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our great Master—of one who had deeply and affectionately meditated on his life and precepts—one , too , who had not excluded from his mind the contemplation of Heathen virtue in its highest forms , hut , full fraught with the recollection of what was best in the sages of elder times , had come to the reading of the gospel , aud found its wisdom deeper , its spirit purer . Mr . Ware ' s object is one of no mean extent . The survey of our Saviour iu the various relations in which he stands to us , is in itself a very animating and vast one ; aud though we remember that it chiefly treats of what has beeu done and is doing for man , rather than what he is to do for himself b y means of the grace bestowed upon him , every Christian must surely feel the connexion in which he stauds to the great First-born from the dead , as one of the most interesting subjects which can occupy his thoughts . This subject is Mr . Ware ' s , and though one alone , it is most glorious and comprehensive in its unity . With some ministers , the Saviour is not made a sufficiently prominent object ; with others , " to round the closing period with his name , " is very essential ,
aud this constant repetition , accompanied by the frequent genuflection , wearies and often disgusts us in the services of the Established Church . Among the Evangelical part of the clergy , the same blessed name is repeated , as if mercy were centered there , and nowhere else throughout the wide creation ; but , with Mr . Ware , there is no such imperfection
or disproportion . Christ is the effect of a Father ' mercy and love , the Saviour is the kind gift of one willing to save ;
the beautiful precepts he gave , and the light he threw upon the counsels of Almighty God , are not put before us as things utterly foreign to the previous ideas and capacities of the human race ; on the contrary , it is because they are so suitable , so consonant to expectation , so conformable in all things to what we should have looked for and to what we want , that we find unceasing reason to treasure aud revere them .
We do not make extracts from Mr . Ware's volume , for it is so small and so marvellously and modestly cheap , that it ought to be in the hands of almost every reader . We particularly recommend it to our chapel libraries .
Critical Notices . — Theological . 53
Art . II . —Sermons on the Principal Festivals and Holy days of the Church . By the Rev . Arthur T . Russell , S . C . L . of St . John ' s College , Cambridge . Where did the author of this volume concoct the following passage ? It 3 s so much above , in spirit and expression , the rest of his book , that we transcribe it with real pleasure , only wishing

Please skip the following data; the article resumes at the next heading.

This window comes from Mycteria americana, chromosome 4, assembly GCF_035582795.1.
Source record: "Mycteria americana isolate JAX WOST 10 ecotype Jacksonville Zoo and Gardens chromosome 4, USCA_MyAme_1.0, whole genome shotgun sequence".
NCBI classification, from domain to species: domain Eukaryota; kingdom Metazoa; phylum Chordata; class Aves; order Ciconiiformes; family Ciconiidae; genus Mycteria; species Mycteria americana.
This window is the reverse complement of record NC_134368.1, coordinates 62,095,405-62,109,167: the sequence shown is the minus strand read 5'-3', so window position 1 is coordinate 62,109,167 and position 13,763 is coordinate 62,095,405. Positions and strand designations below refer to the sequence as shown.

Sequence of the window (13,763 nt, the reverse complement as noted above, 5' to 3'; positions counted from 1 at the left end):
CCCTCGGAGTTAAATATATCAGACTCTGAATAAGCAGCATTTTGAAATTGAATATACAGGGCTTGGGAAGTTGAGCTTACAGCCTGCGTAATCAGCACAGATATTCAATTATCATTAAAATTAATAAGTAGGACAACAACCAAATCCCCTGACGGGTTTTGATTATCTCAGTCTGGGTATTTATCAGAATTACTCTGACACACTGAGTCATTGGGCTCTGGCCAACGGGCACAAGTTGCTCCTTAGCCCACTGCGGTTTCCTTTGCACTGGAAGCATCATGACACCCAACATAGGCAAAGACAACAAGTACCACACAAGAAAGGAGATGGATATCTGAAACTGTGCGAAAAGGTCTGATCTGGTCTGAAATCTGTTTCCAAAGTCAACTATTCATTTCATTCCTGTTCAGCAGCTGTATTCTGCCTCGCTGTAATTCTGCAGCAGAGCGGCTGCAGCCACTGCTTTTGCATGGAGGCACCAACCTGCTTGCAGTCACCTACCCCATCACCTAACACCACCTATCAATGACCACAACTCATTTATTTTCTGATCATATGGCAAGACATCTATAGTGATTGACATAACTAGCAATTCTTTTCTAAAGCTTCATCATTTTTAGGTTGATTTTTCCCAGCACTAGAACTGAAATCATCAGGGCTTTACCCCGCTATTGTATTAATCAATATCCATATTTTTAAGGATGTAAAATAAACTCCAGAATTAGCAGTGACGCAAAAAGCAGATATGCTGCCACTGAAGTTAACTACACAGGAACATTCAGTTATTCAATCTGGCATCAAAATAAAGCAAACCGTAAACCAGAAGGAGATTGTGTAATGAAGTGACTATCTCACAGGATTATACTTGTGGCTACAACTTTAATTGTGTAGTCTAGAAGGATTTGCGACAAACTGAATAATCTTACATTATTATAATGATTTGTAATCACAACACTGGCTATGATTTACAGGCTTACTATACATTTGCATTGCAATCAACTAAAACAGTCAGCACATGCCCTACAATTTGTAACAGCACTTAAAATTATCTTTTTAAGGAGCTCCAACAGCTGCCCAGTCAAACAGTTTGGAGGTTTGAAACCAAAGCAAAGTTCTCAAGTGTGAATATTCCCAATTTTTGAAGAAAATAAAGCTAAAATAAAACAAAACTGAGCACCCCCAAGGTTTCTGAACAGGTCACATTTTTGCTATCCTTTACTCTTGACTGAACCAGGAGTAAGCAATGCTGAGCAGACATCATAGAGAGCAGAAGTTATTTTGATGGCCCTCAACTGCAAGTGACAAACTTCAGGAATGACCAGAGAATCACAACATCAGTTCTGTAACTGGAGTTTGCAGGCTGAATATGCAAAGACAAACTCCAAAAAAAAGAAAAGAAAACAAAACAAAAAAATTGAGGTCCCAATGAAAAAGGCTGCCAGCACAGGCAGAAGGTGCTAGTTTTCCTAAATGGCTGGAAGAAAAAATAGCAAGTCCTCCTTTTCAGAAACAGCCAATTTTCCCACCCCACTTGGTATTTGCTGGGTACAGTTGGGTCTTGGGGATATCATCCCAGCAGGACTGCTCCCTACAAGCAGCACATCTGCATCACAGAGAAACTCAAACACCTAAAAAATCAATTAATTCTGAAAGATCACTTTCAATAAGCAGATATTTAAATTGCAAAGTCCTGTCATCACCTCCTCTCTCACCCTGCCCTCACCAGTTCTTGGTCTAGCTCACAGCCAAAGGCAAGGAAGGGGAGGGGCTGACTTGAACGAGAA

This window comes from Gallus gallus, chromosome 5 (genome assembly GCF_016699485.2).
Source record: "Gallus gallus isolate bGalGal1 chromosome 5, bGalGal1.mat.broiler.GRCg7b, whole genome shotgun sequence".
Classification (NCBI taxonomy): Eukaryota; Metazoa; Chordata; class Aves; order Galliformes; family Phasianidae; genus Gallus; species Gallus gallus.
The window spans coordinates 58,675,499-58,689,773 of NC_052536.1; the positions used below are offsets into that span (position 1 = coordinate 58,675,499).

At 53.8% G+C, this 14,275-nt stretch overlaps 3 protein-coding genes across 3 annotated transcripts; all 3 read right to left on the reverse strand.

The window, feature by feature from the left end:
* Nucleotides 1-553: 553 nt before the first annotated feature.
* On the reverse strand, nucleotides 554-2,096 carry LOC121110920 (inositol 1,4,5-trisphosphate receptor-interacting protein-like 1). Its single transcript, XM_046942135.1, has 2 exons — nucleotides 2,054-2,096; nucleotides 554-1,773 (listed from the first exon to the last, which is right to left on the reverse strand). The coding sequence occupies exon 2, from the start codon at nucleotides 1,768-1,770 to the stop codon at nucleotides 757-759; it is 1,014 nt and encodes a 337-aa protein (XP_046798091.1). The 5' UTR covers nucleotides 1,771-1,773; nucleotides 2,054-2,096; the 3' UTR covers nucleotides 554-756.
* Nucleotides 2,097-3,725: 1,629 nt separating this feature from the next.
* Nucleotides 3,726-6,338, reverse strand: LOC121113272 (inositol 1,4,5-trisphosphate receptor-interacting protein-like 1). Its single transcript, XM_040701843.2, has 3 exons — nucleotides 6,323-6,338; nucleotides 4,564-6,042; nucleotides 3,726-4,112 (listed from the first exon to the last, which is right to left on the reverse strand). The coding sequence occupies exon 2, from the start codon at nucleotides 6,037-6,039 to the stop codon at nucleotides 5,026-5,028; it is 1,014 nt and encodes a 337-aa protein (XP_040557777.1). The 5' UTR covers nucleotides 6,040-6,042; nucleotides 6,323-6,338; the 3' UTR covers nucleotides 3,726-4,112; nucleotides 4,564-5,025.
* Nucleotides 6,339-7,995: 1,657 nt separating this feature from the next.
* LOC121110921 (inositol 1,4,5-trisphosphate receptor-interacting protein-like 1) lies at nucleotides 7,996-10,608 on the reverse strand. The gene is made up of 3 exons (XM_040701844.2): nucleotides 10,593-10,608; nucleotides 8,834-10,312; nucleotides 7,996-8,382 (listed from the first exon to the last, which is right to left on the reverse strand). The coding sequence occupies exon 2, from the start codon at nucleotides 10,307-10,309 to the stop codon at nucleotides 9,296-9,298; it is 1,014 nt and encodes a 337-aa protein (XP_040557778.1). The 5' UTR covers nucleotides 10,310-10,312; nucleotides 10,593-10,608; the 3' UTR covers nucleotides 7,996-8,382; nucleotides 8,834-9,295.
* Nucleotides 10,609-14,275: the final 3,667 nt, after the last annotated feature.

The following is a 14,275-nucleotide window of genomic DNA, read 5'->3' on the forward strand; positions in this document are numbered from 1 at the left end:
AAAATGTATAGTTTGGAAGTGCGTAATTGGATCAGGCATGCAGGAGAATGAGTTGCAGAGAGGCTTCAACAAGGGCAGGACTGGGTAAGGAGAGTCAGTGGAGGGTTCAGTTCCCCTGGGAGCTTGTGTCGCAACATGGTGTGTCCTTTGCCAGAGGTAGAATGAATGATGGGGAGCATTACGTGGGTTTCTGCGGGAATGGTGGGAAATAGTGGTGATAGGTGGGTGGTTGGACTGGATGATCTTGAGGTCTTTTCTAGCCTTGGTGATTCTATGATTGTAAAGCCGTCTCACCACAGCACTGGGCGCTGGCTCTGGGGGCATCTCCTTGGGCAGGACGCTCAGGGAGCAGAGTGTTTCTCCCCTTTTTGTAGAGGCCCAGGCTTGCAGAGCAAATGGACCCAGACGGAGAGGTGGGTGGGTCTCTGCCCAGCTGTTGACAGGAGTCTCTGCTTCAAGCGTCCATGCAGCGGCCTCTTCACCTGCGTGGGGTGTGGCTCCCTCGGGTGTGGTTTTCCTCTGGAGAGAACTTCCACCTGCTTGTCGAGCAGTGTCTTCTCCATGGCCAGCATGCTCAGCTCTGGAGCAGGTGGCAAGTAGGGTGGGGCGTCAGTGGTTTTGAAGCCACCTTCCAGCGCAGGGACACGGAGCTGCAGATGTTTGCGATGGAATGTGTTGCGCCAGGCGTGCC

heartily we could find more such , and we would praise and quote accordingly . But , spite of the absence of originality and impressiveuess , we have at least found subject for commendation in the utter absence of pretension . We cannot for a moment question the entire sincerity
of the author , but we do question his experience and reflection , or why does he speak of some people fearing that ** they cannot make up their minds to love God as they ought" ? Love is not surely a matter of mental determination , though the removal of obstacles to its growth aud increase may be so .
" If , by loving God , we meant the mere contemplation of the pleasures of heaven , aud of the consolations of religion , the raptures of praise , and the complacent wanderings of the imagination , many might then say that they loved God . For many thus seem to themselves to dwell in paradise : but
they walk not with God among the trees of this garden . They build to themselves a temple , but themselves form the glory of it , not the light of God and of the Lamb . Nay , in this paradise and temple the spirit of self is still alive , and opens aud shuts the gate at pleasure ; and from this fancied heaven the rain
descends not on the evil aud ou the good : the sun shines not ou the just and on the unjust ; for all this enchantment is the heaven of self and of pr ide , not of the great God , who is love . "—P . 178 .
We differ from the conclusion , " Such is the heaven of the proudly devout , " for we know of no devotion which is proud , nor any pride that is devout . We have noted one very singular expression iii the Sermon on Good Friday :
* ' We therefore plead the cause of blood . The blood of the Sou of God is upon you ; do not trample upon it , ' * &c . Of the Sermon on Triuity Sunday we can only say , that its argument seems to us exceedingly weak , and that we cannot understand how its author could venture
to print any thing » o loose and so imperfectly put together , ou » uch a subject . Such is the ignorance prevailing among
Monthly Repository (1806-1838) and Unitarian Chronicle (1832-1833), Jan. 2, 1831, page 53, in the Nineteenth-Century Serials Edition (2008; 2018) ncse.ac.uk/periodicals/mruc/issues/vm2-ncseproduct2593/page/53/